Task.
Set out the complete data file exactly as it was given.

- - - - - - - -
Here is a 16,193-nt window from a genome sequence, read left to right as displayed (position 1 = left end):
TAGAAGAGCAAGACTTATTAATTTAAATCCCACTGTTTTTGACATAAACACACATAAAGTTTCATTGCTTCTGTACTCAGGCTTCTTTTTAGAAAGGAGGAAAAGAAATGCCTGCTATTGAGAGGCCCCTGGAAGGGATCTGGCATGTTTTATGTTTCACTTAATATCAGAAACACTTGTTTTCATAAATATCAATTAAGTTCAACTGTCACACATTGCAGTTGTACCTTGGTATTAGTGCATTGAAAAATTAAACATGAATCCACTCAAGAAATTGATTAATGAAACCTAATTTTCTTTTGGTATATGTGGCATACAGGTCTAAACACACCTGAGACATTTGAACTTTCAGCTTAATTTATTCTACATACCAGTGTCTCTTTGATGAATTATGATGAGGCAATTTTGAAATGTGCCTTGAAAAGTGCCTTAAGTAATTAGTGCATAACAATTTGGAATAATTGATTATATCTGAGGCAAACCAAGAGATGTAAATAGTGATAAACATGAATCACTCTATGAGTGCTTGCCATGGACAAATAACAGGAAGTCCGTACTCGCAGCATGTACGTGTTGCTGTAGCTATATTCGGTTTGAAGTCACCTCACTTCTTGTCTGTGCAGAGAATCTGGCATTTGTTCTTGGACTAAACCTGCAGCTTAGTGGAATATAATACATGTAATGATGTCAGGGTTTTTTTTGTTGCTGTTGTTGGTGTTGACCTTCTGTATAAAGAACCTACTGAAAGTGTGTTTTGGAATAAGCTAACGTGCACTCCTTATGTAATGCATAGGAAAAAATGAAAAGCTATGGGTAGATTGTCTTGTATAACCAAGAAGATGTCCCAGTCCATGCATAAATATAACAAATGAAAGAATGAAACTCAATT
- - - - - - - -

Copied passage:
Here is a 16,193-nt window from a genome sequence, read left to right as displayed (position 1 = left end):
TAGAAGAGCAAGACTTATTAATTTAAATCCCACTGTTTTTGACATAAACACACATAAAGTTTCATTGCTTCTGTACTCAGGCTTCTTTTTAGAAAGGAGGAAAAGAAATGCCTGCTATTGAGAGGCCCCTGGAAGGGATCTGGCATGTTTTATGTTTCACTTAATATCAGAAACACTTGTTTTCATAAATATCAATTAAGTTCAACTGTCACACATTGCAGTTGTACCTTGGTATTAGTGCATTGAAAAATTAAACATGAATCCACTCAAGAAATTGATTAATGAAACCTAATTTTCTTTTGGTATATGTGGCATACAGGTCTAAACACACCTGAGACATTTGAACTTTCAGCTTAATTTATTCTACATACCAGTGTCTCTTTGATGAATTATGATGAGGCAATTTTGAAATGTGCCTTGAAAAGTGCCTTAAGTAATTAGTGCATAACAATTTGGAATAATTGATTATATCTGAGGCAAACCAAGAGATGTAAATAGTGATAAACATGAATCACTCTATGAGTGCTTGCCATGGACAAATAACAGGAAGTCCGTACTCGCAGCATGTACGTGTTGCTGTAGCTATATTCGGTTTGAAGTCACCTCACTTCTTGTCTGTGCAGAGAATCTGGCATTTGTTCTTGGACTAAACCTGCAGCTTAGTGGAATATAATACATGTAATGATGTCAGGGTTTTTTTTGTTGCTGTTGTTGGTGTTGACCTTCTGTATAAAGAACCTACTGAAAGTGTGTTTTGGAATAAGCTAACGTGCACTCCTTATGTAATGCATAGGAAAAAATGAAAAGCTATGGGTAGATTGTCTTGTATAACCAAGAAGATGTCCCAGTCCATGCATAAATATAACAAATGAAAGAATGAAACTCAATT